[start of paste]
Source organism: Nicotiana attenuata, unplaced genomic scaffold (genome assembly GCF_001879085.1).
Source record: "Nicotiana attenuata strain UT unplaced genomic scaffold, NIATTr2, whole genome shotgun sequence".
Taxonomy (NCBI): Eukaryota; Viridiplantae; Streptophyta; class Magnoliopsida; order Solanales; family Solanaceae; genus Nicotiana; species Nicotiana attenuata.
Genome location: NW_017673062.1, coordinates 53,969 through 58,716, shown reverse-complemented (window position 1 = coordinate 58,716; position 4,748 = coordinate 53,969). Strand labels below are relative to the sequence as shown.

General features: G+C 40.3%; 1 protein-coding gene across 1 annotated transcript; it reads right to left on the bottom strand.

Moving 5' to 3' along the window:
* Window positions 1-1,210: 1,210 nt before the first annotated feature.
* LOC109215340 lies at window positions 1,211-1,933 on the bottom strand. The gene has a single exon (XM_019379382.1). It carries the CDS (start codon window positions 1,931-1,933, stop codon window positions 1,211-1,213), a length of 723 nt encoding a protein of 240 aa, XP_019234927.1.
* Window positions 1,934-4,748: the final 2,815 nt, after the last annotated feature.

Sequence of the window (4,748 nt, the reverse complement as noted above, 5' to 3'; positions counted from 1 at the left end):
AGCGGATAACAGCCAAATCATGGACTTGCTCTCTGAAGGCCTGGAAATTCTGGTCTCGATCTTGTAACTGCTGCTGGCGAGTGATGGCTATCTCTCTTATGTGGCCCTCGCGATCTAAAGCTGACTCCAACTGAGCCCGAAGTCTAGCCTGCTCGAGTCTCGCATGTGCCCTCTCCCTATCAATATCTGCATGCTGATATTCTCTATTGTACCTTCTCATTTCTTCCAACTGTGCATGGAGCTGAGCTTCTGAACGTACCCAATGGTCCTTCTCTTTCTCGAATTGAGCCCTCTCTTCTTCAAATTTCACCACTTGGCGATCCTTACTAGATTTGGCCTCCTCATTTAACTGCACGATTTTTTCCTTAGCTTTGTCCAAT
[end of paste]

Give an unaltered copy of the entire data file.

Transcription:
Source organism: Nicotiana attenuata, unplaced genomic scaffold (genome assembly GCF_001879085.1).
Source record: "Nicotiana attenuata strain UT unplaced genomic scaffold, NIATTr2, whole genome shotgun sequence".
Taxonomy (NCBI): Eukaryota; Viridiplantae; Streptophyta; class Magnoliopsida; order Solanales; family Solanaceae; genus Nicotiana; species Nicotiana attenuata.
Genome location: NW_017673062.1, coordinates 53,969 through 58,716, shown reverse-complemented (window position 1 = coordinate 58,716; position 4,748 = coordinate 53,969). Strand labels below are relative to the sequence as shown.

General features: G+C 40.3%; 1 protein-coding gene across 1 annotated transcript; it reads right to left on the bottom strand.

Moving 5' to 3' along the window:
* Window positions 1-1,210: 1,210 nt before the first annotated feature.
* LOC109215340 lies at window positions 1,211-1,933 on the bottom strand. The gene has a single exon (XM_019379382.1). It carries the CDS (start codon window positions 1,931-1,933, stop codon window positions 1,211-1,213), a length of 723 nt encoding a protein of 240 aa, XP_019234927.1.
* Window positions 1,934-4,748: the final 2,815 nt, after the last annotated feature.

Sequence of the window (4,748 nt, the reverse complement as noted above, 5' to 3'; positions counted from 1 at the left end):
AGCGGATAACAGCCAAATCATGGACTTGCTCTCTGAAGGCCTGGAAATTCTGGTCTCGATCTTGTAACTGCTGCTGGCGAGTGATGGCTATCTCTCTTATGTGGCCCTCGCGATCTAAAGCTGACTCCAACTGAGCCCGAAGTCTAGCCTGCTCGAGTCTCGCATGTGCCCTCTCCCTATCAATATCTGCATGCTGATATTCTCTATTGTACCTTCTCATTTCTTCCAACTGTGCATGGAGCTGAGCTTCTGAACGTACCCAATGGTCCTTCTCTTTCTCGAATTGAGCCCTCTCTTCTTCAAATTTCACCACTTGGCGATCCTTACTAGATTTGGCCTCCTCATTTAACTGCACGATTTTTTCCTTAGCTTTGTCCAAT